Hurricane Season 2016 has already been a busy one. The season that was forecast to be "average" has already seen four named systems. That has given a lot of us that live in the Gulf South reason to feel a bit uneasy. It's also made some of the nation's foremost hurricane experts change their forecast to include the potential for a greater number of named systems than first thought.

The tropical forecast team at Colorado State University has upped their forecast total for named systems during the 2016 season from 14 named storms to 15 named storms. The reason for the change has been the aforementioned early season activity.

The previous record for the earliest 4th named storm in a season is July 5th, 2005. That is the year we had Katrina and Rita, so hopefully that's not telling us something.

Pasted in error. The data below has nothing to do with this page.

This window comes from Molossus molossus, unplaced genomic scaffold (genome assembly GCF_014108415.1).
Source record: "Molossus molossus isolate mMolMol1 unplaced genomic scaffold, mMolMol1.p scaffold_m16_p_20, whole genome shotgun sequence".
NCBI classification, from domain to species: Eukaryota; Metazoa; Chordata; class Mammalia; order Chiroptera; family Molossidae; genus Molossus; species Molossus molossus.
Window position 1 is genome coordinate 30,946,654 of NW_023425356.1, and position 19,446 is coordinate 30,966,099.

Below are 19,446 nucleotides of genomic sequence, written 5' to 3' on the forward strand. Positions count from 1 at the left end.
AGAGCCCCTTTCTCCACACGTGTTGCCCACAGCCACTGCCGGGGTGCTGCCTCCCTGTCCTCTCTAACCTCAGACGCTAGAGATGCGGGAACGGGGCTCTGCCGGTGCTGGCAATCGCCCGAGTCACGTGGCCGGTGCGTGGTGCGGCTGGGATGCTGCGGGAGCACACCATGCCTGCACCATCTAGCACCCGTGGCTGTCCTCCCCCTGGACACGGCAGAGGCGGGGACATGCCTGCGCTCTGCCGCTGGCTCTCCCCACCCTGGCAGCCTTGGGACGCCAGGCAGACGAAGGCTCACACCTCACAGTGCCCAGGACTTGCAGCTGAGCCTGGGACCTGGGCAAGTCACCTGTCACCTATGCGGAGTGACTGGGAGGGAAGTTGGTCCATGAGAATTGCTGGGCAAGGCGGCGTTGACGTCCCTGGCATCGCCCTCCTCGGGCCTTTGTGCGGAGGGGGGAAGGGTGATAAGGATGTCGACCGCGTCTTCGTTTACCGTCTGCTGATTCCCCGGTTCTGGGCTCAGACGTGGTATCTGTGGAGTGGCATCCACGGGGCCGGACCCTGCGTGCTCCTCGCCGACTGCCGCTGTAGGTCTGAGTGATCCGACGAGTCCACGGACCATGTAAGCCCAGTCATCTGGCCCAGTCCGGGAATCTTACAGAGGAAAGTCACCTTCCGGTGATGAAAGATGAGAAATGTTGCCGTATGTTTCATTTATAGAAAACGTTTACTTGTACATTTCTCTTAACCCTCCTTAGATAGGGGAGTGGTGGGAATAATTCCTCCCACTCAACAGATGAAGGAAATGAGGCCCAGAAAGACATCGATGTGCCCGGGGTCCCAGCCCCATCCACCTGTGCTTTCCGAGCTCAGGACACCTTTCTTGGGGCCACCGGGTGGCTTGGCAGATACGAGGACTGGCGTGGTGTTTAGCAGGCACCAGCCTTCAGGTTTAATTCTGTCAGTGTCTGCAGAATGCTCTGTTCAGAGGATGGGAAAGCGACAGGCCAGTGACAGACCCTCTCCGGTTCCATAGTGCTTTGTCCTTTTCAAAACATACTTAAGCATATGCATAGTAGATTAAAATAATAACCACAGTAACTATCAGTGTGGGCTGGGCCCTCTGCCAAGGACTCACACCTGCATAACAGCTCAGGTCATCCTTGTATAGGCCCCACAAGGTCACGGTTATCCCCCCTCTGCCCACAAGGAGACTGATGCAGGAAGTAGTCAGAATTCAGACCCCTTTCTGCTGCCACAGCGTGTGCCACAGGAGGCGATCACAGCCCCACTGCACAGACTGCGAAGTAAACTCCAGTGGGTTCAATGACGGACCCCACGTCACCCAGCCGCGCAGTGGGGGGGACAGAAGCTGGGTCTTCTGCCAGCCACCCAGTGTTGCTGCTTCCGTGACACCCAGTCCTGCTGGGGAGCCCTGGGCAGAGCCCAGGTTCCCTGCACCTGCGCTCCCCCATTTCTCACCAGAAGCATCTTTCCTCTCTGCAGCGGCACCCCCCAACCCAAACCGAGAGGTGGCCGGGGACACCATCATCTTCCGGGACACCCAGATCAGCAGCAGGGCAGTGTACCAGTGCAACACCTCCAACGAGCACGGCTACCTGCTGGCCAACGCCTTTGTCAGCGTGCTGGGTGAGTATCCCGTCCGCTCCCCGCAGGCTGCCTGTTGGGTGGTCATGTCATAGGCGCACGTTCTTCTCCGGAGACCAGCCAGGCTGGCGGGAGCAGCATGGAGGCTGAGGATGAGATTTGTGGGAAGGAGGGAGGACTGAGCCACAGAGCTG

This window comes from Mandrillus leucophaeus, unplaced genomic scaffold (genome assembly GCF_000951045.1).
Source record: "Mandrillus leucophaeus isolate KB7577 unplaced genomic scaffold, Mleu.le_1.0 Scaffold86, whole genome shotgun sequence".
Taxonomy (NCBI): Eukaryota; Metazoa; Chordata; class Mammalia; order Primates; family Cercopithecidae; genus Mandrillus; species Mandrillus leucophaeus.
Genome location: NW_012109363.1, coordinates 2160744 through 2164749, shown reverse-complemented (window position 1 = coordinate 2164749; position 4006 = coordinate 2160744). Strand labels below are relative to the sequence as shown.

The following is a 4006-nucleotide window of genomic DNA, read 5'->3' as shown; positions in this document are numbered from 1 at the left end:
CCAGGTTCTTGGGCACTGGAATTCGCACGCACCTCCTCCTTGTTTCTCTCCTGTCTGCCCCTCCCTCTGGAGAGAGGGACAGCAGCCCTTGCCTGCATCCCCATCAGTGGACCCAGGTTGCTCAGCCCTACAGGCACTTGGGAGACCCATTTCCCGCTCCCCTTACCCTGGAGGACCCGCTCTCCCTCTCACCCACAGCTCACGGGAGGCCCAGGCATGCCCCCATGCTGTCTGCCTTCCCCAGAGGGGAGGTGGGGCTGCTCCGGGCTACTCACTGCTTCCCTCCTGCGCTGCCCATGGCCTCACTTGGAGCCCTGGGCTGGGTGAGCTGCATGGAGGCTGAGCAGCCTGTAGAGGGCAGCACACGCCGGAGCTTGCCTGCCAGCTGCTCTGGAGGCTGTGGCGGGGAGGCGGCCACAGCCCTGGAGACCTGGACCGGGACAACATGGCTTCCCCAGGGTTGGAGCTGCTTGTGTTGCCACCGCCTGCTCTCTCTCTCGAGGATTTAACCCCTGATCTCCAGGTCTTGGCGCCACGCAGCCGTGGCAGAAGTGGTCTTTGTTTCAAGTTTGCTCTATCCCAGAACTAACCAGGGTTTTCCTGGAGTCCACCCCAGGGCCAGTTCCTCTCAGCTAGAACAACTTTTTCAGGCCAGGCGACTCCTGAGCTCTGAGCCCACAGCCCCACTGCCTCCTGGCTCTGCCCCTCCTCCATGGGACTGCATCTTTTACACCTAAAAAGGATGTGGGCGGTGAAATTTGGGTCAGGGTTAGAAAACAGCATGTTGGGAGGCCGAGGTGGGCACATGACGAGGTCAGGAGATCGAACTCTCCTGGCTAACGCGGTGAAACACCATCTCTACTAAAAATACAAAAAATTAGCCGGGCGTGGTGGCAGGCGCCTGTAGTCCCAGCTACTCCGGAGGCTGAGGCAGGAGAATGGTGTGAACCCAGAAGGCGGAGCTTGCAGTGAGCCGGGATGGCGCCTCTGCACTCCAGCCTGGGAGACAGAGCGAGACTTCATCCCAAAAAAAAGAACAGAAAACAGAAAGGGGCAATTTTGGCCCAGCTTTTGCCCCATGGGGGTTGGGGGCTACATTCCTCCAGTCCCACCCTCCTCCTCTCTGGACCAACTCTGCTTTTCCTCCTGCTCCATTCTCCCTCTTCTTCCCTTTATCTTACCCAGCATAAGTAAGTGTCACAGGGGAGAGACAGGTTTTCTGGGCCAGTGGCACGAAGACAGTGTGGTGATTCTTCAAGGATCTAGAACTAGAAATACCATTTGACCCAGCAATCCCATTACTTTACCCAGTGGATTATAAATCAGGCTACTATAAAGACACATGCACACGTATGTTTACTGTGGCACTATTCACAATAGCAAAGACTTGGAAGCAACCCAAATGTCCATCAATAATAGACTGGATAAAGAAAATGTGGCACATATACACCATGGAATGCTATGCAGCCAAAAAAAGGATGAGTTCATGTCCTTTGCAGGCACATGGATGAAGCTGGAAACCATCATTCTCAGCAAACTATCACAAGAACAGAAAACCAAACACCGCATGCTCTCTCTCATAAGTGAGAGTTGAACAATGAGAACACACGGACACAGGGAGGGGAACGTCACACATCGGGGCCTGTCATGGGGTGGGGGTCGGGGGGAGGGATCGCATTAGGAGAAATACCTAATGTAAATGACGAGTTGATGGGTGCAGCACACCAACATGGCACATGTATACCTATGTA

Those are the words of State Climatologist Barry Keim as reported by the Louisiana Radio Network. 

In the revised CSU forecast they are calling for 6 of the named storms to reach hurricane status. Two of those hurricanes are forecast to reach the status of a major hurricane. That is a storm with sustained winds in excess of 111 mph.

Keim suggests in his comments that there are two climatological factors at work in this years tropical season. One is the cooling of the tropical waters of the Pacific Ocean. This is called La Nina.

La Ninas tend to lead to more hurricanes, however the North Atlanta Ocean is running cooler than normal which tends to lead to fewer storms.

Only time will tell which weather phenomenon will win out. The peak of the tropical season isn't until September 10th so we are far from out of the woods for this year.  The season will officially conclude on November 30th.